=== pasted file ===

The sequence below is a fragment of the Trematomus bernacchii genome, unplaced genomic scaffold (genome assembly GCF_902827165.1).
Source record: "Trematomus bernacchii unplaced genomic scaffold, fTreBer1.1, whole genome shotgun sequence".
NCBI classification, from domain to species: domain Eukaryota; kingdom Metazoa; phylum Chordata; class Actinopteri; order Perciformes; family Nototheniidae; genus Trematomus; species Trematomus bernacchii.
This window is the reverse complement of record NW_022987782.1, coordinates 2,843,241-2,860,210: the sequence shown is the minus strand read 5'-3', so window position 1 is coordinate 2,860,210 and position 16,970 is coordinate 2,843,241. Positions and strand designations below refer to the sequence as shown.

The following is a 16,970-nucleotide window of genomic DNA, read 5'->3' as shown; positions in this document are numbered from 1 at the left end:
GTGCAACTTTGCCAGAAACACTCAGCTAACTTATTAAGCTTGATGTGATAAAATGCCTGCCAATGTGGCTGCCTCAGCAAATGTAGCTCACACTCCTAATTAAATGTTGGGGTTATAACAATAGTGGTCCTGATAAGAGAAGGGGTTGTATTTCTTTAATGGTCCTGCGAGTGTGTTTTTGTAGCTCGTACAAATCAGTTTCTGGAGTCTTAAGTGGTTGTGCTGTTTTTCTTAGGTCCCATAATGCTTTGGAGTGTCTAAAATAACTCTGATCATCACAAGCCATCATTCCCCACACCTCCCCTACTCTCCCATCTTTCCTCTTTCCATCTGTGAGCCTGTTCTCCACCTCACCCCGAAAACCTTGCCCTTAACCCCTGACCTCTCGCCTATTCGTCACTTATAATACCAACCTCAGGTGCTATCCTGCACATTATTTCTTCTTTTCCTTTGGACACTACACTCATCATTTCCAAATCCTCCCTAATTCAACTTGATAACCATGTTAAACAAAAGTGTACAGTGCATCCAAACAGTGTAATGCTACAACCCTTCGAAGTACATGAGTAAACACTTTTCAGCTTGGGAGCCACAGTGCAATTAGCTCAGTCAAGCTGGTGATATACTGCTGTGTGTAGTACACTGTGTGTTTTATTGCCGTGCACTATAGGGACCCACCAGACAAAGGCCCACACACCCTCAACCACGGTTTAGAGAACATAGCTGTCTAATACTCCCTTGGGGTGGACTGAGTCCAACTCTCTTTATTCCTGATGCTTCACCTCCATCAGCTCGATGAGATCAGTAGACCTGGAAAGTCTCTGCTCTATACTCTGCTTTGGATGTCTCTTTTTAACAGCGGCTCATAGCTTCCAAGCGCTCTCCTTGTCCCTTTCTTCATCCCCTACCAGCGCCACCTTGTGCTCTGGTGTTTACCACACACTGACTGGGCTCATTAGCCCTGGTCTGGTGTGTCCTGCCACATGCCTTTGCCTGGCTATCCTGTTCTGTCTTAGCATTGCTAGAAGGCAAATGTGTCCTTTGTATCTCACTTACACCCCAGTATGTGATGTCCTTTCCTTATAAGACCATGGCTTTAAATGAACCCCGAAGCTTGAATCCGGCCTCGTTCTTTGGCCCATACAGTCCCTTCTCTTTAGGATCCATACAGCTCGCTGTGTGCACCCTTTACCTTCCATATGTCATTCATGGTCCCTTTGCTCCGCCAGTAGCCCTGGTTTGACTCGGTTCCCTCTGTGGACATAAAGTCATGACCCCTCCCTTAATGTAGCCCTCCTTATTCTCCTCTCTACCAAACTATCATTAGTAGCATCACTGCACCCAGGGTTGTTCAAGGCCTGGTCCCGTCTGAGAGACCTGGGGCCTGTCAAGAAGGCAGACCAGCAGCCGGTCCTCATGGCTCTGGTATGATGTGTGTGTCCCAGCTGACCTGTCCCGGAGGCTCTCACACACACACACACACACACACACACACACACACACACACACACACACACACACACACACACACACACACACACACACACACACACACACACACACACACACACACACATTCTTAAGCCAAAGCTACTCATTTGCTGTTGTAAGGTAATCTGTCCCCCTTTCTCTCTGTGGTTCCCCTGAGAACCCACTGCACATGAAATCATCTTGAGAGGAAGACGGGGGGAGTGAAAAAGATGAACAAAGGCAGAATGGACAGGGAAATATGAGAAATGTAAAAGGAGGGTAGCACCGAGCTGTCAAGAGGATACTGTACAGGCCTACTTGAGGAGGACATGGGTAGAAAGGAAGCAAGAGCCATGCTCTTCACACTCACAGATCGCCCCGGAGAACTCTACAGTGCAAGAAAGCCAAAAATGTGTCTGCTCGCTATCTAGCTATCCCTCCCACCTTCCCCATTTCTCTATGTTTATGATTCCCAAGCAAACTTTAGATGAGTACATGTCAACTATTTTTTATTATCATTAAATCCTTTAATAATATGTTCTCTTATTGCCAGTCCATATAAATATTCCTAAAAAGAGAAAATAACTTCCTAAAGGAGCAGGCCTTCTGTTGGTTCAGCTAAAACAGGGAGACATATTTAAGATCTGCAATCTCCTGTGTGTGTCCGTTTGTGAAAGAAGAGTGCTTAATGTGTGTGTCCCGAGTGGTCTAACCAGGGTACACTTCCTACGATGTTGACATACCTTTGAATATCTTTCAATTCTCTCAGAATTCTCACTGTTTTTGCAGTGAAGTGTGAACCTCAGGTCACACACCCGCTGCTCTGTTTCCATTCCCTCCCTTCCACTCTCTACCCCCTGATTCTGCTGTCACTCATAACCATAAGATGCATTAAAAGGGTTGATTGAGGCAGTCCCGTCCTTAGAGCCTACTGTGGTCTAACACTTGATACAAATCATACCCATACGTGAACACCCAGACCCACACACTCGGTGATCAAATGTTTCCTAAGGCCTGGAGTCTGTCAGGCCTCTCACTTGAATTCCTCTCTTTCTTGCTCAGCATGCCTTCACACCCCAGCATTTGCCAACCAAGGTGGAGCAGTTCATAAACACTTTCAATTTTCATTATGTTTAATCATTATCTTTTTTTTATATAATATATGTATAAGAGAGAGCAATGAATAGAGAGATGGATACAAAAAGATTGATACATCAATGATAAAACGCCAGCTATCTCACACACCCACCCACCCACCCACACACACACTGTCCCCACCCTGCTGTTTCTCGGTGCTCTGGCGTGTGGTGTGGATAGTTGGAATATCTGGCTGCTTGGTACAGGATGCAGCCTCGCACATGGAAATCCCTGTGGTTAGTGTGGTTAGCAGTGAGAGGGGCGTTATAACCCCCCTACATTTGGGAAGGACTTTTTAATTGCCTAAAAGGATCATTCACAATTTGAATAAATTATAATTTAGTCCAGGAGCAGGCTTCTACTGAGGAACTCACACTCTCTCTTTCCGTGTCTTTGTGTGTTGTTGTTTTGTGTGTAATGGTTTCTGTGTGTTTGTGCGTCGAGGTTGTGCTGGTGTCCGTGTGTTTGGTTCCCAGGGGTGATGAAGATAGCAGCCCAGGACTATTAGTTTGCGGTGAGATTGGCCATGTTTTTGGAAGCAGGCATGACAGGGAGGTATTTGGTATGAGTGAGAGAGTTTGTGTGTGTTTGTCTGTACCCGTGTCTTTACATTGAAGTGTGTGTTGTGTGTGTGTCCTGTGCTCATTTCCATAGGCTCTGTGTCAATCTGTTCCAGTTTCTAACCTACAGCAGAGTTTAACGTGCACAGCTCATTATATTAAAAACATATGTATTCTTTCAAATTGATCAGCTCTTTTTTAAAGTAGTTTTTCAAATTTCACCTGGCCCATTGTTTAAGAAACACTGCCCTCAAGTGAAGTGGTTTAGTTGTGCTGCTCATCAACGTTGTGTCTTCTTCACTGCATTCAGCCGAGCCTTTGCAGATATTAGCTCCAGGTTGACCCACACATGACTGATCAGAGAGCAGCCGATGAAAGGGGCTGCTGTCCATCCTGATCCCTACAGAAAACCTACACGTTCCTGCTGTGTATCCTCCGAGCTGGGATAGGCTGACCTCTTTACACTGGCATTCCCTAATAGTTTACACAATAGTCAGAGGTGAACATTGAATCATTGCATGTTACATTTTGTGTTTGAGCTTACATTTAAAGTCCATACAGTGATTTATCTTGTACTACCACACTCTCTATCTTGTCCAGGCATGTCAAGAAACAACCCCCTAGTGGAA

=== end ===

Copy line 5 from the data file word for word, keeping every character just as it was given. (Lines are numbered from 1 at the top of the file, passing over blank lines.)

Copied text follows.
The following is a 16,970-nucleotide window of genomic DNA, read 5'->3' as shown; positions in this document are numbered from 1 at the left end: